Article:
Arizona Coyotes Biggest Game in Franchise History

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Welcome back to Last Word on Hockey’s summer series where we look at the biggest game in team history. Each day we will be back with a new team to review. Looking at things like the lead-up, what happened, followed, and why it makes it the biggest game. The biggest game does not automatically mean a win, either. Sometimes, it can be a loss that set the franchise back massively. Sit back and enjoy as we break down all 31 Team’s most important game. In this article, we will discuss the Arizona Coyotes biggest game in franchise history. The full series is found here.

Some Coyotes History

The Arizona Coyotes, (they were called the Phoenix Coyotes back then) unlike many other NHL teams, have had little success in the playoffs, or even reaching that plateau since arriving in the desert to start the 1996-97 season. They did, however, compete well by appearing in the playoffs the first four seasons in Phoenix. Unfortunately, they lost in the quarterfinals each time.

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Playoff Success, at First

During that first season of 1996-97, they squeaked into the playoffs with a mere 83 points — something you won’t see currently in the NHL. They faced the Mighty Ducks of Anaheim (yes that was their name then) and fell four games to three to be eliminated.

The next season they almost duplicated their previous regular season performance by qualifying with just 82 points. This time they had to face their nemesis Detroit Red Wings. They went down in defeat again, losing four games to two.

The 1999-00 season the team put together 90 points and finished second in their new Pacific Division. These first three seasons, the Coyotes were paced by captain Keith Tkachuk and Jeremy Roenick in scoring.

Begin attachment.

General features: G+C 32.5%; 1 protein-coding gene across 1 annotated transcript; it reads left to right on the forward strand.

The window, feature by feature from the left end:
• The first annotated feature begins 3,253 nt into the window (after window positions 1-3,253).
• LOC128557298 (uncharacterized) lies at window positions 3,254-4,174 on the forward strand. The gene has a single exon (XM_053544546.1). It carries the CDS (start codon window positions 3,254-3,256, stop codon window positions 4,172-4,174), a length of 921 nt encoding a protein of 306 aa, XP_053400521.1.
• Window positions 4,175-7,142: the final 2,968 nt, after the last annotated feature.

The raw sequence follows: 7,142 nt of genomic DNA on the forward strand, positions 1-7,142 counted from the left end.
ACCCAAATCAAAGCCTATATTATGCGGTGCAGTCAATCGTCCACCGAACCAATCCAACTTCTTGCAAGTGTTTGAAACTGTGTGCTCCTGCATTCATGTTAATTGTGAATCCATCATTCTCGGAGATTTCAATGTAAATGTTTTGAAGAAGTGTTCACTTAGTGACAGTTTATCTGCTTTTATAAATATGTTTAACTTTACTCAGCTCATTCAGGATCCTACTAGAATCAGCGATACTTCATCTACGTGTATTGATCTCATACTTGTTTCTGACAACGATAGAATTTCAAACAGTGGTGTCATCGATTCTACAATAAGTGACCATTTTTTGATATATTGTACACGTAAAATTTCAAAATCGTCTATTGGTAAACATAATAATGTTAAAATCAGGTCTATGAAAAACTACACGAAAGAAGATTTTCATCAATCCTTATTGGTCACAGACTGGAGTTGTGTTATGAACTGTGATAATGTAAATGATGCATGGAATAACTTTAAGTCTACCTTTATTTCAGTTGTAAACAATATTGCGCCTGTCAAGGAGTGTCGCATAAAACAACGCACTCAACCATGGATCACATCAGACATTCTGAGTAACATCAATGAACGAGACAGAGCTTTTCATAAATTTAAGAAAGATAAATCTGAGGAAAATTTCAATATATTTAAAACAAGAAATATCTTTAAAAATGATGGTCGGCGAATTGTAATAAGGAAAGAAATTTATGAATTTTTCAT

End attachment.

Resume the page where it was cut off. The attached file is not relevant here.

The team then did not make the playoffs for the 2001-01 season even though they gathered 90 points in the standings.

They got back on track during the 2001-02 season with a strong 95 points. They faced the San Jose Sharks in the playoffs and lost in five games.

Wayne Gretzky Era

What followed was a turbulent six years of not playing in the postseason. Four of those campaigns were at the helm of Wayne Gretzky behind the bench. He was without a doubt a great player, but his head coaching abilities left a lot to be desired. He finished with a less than impressive 143-161-24 record and the next season, Dave Tippett took over the coaching reins.

Dave Tippett Era

In 2009, with the team wallowing the NHL standings and attendance faltering, the Coyotes managed to corral Dave Tippett away from the Dallas Stars after they failed to qualify for the playoffs. Tippett turned the team around. They went from a dismal 79 points in Gretzky’s last season to an amazing 107 points and a second place finish in the Pacific Division.

But again, they faced the Red Wings — a team they just couldn’t excel against and fell in the first round four games to three.

Back to the drawing board. In 2010-11, the Desert Dogs managed to finish second again but had 99 points this time — still a very decent season. Yet, who do you think they had to face AGAIN in the playoffs? Right, those pesky Red Wings. This time they didn’t win one playoff game and were pushed aside quickly and mercilessly.

Tippett, never one to give up, persevered. In the 2011-12 season, the team took home their first division championship by finishing the season with 97 points. This time, things would be different. The Coyotes showed some excellent play to eliminate the Chicago Blackhawks in six games.

The uniqueness of this series was that the first five games were all decided in overtime. The key here was that the Coyotes won three of them. They went into Game 6 needing just one win and had an outstanding performance from goalie Mike Smith who shut the ‘Hawks out.